Cisco, Linksys One, and Scientific Atlanta: Gorilla At Work
In Dealing with Darwin, the discussion of platform innovation focuses on how it is a natural strategy for any gorilla company that has achieved ubiquity with a proprietary technology—with particular attention to Intel, Microsoft, Oracle, IBM, EMC, and SAP. Cisco’s recent announcements are a great illustration of how such strategies play out.
Cisco is pretty much the undisputed leader in enterprise networking (although Huawei hopes to have something to say about that in the future), but it has been more than a little challenged in both the telecommunications service provider market and the small business marketplace. The former requires a highly specialized in-house services-led workforce, something that is not really compatible with Cisco’s business model, and the latter just the opposite, a services-free offer for the person who has no in-house IT help. Cisco, by contrast, grew up in a general-purpose networking world selling into an IT-rich enterprise environment. Not a good fit.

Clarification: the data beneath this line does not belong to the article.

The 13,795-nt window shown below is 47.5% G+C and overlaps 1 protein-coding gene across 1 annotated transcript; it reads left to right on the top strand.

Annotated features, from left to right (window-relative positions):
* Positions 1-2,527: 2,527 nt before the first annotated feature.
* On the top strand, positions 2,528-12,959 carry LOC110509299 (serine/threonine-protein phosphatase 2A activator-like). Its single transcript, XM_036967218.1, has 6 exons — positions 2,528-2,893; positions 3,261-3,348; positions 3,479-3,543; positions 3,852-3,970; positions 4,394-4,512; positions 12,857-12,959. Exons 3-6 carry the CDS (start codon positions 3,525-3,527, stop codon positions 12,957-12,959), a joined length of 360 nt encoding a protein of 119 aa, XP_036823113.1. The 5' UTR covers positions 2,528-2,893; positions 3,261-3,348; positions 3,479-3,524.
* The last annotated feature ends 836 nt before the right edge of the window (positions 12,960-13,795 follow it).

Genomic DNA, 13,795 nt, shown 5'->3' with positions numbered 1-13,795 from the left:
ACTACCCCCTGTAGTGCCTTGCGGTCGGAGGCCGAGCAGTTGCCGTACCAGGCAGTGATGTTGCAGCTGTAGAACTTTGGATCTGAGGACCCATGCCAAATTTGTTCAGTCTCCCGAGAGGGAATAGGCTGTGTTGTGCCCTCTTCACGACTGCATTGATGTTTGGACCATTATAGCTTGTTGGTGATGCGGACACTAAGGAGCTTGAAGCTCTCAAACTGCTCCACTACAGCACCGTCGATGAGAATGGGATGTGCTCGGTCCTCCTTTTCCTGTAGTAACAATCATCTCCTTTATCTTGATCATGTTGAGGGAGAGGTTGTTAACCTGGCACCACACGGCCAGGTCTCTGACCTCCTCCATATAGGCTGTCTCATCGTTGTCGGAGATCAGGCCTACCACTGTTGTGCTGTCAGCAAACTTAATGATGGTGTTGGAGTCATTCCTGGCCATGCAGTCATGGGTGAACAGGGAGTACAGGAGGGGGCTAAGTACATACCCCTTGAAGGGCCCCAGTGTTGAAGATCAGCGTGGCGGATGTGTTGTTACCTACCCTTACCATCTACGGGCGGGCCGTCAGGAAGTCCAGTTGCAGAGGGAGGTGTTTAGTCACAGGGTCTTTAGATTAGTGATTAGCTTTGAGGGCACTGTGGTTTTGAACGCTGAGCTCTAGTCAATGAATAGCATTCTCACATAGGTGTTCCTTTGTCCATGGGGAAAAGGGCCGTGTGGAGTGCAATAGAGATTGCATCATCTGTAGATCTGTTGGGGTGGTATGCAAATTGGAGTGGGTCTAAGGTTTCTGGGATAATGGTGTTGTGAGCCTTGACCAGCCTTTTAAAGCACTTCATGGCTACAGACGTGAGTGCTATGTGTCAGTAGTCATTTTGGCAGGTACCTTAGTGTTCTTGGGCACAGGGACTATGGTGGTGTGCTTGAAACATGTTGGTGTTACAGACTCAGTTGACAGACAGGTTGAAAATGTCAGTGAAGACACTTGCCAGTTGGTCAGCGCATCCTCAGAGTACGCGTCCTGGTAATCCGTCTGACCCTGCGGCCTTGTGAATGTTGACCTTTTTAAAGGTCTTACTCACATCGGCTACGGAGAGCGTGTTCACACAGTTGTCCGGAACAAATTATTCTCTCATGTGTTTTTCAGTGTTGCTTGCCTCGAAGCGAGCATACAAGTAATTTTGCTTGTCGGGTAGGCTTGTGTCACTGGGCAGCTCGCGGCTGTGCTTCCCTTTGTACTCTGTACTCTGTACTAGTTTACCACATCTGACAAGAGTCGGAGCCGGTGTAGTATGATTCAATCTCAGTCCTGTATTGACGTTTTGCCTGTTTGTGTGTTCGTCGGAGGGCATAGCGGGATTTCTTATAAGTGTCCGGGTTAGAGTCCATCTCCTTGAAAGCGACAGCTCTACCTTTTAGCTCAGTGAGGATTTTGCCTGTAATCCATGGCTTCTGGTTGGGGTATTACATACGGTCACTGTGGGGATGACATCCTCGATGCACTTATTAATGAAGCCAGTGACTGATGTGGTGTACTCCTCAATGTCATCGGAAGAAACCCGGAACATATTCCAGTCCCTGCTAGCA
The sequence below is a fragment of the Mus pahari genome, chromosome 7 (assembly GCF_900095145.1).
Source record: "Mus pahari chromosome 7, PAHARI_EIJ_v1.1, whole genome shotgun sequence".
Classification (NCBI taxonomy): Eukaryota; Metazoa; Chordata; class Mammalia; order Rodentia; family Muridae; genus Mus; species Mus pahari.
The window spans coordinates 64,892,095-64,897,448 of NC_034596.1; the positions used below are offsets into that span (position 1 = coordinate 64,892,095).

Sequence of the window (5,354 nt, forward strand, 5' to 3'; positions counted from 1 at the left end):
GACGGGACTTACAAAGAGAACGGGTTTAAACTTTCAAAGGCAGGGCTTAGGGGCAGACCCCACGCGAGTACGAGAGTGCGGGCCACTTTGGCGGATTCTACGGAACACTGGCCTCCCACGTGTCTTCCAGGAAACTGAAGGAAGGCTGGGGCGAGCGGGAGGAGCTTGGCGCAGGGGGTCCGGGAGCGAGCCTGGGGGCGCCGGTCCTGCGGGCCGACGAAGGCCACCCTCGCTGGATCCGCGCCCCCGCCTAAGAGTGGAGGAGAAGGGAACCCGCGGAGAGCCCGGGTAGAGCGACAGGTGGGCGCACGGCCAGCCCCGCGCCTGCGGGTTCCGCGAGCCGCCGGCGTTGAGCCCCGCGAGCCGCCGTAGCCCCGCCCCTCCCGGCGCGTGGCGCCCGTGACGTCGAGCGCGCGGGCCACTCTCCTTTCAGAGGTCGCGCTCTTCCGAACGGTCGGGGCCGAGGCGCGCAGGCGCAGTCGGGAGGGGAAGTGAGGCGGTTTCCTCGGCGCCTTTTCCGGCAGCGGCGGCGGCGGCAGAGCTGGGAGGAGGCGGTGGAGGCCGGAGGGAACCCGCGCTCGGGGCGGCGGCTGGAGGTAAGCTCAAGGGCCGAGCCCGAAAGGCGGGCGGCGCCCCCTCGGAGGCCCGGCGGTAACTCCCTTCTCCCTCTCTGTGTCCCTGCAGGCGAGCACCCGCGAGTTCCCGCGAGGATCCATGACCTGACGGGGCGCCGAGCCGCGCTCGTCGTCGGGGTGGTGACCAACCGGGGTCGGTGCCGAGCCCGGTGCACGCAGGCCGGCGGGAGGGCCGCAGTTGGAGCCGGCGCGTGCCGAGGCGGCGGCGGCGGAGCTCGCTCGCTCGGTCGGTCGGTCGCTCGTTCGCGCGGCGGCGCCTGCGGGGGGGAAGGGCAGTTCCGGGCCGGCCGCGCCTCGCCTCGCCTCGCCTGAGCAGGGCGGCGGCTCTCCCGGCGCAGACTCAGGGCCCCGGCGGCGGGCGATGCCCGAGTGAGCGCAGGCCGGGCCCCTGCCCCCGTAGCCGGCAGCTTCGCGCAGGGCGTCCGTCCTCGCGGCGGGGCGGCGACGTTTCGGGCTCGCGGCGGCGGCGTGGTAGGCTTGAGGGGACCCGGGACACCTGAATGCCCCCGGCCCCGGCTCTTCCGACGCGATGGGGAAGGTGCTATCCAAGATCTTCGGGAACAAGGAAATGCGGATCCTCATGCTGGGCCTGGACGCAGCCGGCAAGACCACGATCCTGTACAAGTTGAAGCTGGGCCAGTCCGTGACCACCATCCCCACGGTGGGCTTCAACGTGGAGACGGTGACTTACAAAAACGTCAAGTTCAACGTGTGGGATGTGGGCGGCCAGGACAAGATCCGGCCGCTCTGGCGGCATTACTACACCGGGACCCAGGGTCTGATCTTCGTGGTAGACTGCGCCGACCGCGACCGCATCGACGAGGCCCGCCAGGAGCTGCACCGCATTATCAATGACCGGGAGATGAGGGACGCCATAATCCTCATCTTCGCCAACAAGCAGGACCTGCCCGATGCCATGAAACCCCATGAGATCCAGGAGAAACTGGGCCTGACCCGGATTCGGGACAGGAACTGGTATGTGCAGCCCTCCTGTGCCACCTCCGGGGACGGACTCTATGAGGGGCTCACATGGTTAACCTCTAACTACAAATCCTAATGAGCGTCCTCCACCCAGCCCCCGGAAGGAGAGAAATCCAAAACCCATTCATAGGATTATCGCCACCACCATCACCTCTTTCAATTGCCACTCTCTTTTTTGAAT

But now we can see where its next moves are heading. Linksys One is an appliance-like offer that will be resold through telecommunication service providers (SPs), both traditional and non-traditional, as a hosted service. This does not require Cisco to develop deep SP expertise, and it gives it a leveraged entrée into the small business market through a channel that is already a trusted source of services. Moreover it brings to market a next-generation platform from which one can readily envision launching a broad array of services.
Meanwhile, its acquisition of Scientific Atlantic gives it’s a second SP play—by resurrecting the CLEC vs. ILEC play. Only this time the C in CLEC stands for Cable-enabled. The ILECs are still deeply engaged with the traditional telecom switch providers—Lucent, Nortel, Alcatel, Seimens, Ericsson—and while the company will no doubt continue to knock on those doors, the exercise is a bit like pushing a rope uphill. The cable folks, on the other hand, are absolutely delighted to get help with their own version of the voice/data/video triple play. What Scientific Atlantic brings to the table is the possibility of an end-to-end platform play with Cisco controlling both ends.
In the Enterprise Microsoft has always controlled the edge end of things, as it hopes to in the home via XBox or the media PC. Sony has the same idea with its Playstation. Linksys, on the other hand, is the leader in home routers, and Scientific Atlanta has north of 40% market share in set-top boxes. So pull up your armchair and let the games begin. This is going to be reality TV at its finest.